By contrast, Aptos can – and surely will – have thousands of nodes. Anyone can create a node, as long as they meet the hardware requirements, and any node can become the leader.
HotStuff introduced the PaceMaker but didn’t offer detailed specifications for it: this achievement belongs to AptosBFT. PaceMaker is a functionality built into every validator node that ensures that voting rounds advance without breakdowns. It triggers the election of a new leader in three cases:
- The current leader has successfully broadcasted a block;
- The current leader has gone silent for a certain period of time (the maximum allowed delay is also set through the PaceMaker);
- The leader cannot collect enough validator votes for a Quorum Certificate.
VRF-based leader selection
The PaceMaker makes sure the same validator is not selected as leader two times in a row and that nobody can manipulate the leader selection process or even predict which node will be chosen.. This is accomplished through the use of a so-called Verifiably Random Function, or VRF.
Fewer messages = less overhead
In the best-case scenario (no malicious nodes), AptosBFT requires every node to send just one message per round.
Consensus key rotation
Just like every crypto wallet comes with a private key, required to sign transactions, a node comes with a consensus key. Validators use this key to vote on blocks.
Private key theft is a serious risk to blockchains, but Aptos introduces an elegant solution: key rotation for both regular users and validators. It’s similar to changing your email password every once in a while. In addition to rotating their consensus keys, Aptos validators will have access to some novel key recovery techniques.
Incentives for nodes
AptosBFT (and DiemBFT) features Proof-of-Stake, while HotStuff in its original form doesn’t have to be combined with PoS. In Aptos, validators will need to stake coins to participate in the consensus; they will also be rewarded as long as they play by the rules. And vice versa: if a validator breaks the rules of the consensus, their stake can be slashed.
Once again, there is a big difference between Aptos and Diem: in Aptos, anyone can stake tokens to launch their own node or delegate tokens to an existing validator. Diem’s plan was to switch to such a permissionless model within five years of launch.
Will Aptos BFT consensus work?
For a new L1 blockchain like Aptos, stress-testing the consensus is essential before launching the mainnet. Will voting go as intended? Will it really take less than a second to finalize a block? And what if a group of malicious validators team up to try to manipulate the system?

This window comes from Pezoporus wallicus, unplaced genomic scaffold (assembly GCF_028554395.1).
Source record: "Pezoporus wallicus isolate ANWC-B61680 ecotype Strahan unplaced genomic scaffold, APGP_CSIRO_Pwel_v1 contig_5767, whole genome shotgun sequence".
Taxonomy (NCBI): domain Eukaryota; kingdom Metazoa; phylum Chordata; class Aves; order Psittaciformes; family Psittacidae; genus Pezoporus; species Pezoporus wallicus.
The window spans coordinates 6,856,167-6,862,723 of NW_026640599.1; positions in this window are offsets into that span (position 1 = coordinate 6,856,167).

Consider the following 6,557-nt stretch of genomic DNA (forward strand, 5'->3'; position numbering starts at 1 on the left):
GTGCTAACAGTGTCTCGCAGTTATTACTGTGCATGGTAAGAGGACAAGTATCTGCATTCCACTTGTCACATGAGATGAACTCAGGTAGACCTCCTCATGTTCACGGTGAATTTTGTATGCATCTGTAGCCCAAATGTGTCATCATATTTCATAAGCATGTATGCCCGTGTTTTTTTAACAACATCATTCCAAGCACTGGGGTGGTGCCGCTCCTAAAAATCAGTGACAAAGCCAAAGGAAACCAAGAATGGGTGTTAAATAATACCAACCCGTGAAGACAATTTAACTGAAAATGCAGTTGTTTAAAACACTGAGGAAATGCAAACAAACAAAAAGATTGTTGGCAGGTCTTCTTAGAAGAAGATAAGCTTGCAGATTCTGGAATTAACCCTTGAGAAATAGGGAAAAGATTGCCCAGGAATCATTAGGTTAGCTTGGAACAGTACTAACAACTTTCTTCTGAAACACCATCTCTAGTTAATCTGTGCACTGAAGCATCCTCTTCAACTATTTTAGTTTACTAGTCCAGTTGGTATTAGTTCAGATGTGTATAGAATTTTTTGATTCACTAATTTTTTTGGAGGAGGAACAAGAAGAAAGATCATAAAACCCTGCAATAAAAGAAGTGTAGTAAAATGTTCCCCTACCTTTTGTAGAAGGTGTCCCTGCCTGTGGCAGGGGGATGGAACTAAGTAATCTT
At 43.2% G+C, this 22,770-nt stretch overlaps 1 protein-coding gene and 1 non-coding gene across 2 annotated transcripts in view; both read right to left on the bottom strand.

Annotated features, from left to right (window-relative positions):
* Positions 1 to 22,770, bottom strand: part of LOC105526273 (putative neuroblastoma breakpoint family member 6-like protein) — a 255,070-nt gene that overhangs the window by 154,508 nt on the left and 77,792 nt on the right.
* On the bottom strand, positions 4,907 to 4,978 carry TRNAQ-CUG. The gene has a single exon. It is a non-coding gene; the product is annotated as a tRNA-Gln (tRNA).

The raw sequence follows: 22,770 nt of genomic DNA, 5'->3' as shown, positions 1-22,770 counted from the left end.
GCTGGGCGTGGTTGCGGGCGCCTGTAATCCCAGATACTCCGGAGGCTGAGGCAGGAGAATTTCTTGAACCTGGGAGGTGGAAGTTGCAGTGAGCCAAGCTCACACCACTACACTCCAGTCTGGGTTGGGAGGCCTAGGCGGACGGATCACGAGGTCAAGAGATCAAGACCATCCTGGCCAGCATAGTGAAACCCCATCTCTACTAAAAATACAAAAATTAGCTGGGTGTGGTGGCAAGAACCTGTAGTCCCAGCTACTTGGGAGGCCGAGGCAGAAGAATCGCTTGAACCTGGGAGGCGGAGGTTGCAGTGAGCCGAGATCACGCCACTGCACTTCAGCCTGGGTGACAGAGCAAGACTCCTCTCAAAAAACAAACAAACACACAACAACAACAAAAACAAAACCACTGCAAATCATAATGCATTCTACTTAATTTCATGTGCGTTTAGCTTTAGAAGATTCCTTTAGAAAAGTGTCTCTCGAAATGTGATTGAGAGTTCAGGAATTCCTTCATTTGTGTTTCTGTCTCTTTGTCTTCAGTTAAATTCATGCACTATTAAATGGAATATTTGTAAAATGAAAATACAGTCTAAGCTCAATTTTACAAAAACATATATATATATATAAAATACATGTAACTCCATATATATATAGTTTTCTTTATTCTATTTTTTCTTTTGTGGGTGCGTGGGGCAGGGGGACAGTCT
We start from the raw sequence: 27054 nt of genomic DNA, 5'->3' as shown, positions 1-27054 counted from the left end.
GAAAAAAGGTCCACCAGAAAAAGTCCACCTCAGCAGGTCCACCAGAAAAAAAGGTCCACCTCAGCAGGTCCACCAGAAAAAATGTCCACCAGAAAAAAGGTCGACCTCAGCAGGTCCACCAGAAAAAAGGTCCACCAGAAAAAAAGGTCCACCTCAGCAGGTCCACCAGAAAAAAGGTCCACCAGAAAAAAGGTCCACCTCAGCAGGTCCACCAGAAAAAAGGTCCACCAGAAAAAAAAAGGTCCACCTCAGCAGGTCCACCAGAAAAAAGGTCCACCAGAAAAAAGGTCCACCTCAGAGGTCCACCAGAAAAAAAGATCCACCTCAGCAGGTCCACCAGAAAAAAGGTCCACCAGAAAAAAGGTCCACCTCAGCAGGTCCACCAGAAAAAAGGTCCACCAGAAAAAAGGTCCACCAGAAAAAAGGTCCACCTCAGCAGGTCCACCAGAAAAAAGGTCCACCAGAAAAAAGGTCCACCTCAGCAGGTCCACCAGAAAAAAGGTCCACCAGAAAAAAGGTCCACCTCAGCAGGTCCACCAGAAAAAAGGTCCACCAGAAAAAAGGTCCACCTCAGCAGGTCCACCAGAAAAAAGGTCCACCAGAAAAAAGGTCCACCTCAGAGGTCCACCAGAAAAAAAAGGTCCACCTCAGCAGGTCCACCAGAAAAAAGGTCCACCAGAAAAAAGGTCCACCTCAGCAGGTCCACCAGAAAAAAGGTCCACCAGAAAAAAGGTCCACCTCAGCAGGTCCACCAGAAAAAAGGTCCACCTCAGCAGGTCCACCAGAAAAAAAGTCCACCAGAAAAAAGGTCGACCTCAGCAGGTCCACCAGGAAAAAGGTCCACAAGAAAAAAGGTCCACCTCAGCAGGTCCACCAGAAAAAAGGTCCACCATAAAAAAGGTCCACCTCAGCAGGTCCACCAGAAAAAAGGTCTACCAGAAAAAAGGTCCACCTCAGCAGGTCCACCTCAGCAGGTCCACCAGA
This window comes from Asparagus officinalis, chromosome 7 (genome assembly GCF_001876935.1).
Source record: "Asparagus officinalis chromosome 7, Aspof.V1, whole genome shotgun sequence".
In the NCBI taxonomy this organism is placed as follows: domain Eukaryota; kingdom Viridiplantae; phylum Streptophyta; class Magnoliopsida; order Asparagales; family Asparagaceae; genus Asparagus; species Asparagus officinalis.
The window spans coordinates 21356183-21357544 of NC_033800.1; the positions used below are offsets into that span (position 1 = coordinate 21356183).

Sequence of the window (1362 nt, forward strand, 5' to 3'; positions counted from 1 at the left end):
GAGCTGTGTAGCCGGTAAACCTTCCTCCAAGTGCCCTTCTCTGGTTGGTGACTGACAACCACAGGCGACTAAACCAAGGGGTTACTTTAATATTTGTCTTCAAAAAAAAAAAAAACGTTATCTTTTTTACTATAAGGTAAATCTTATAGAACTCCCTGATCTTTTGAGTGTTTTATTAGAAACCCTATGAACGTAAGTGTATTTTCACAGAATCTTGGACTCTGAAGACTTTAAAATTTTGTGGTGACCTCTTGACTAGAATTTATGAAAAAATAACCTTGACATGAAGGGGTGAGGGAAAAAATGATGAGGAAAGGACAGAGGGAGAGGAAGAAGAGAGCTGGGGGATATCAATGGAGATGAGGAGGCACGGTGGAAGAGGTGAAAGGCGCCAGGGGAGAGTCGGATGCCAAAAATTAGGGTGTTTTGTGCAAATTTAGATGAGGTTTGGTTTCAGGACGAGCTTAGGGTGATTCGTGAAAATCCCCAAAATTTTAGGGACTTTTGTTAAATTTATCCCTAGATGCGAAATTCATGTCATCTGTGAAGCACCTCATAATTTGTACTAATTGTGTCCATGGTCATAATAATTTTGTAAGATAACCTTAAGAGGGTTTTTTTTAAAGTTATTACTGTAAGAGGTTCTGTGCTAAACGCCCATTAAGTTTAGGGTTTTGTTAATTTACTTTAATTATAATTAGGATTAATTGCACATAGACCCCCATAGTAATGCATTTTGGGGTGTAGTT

Testing AptosBFT is one of the goals of Aptos’ incentivized testnet program, or AIT. It brings together hundreds of testnet node validators who look for bugs, implement upgrades, and much else, while earning rewards along the way. Many thousands of would-be validators applied for the AIT1, AIT2, and AIT3 stages.
AIT follows the successful examples of networks like Cosmos, which pioneered incentivized testnets back in 2021 with its Game of Stakes. In that campaign, validators had the task to break the consensus – and they did. This shows the importance of testing the consensus beforehand.
As Pontem is building the first set of foundational dApps and primitives for Aptos, we are also following the same security-first approach. Pontem is currently undergoing several code audits, and in the coming months we may even launch a canary network of our own for developers to test our tooling in complete safety.
Aptos aims to be the fastest and most production-ready L1 in the industry with its 100-130k tps. This is possible only with a state-of-the-art consensus algorithm like AptosBFT, and we should see it in action soon enough, as Aptos plans to launch the mainnet in Fall 2022. We’ll continue to bring you the latest news on Aptos and its consensus – join Pontem on Telegram, Twitter, or Discord and don’t miss the next update!
About Pontem Network
Pontem Network is a product studio building foundational dApps and development tools for Aptos, the most production-ready, scalable, and secure blockchain in the world. Together with the Aptos team, we are creating an ecosystem able to onboard the first billion blockchain users across the globe. Our products use the visionary Move coding language and Move VM – technology that was originally developed for Diem, a blockchain backed by Meta .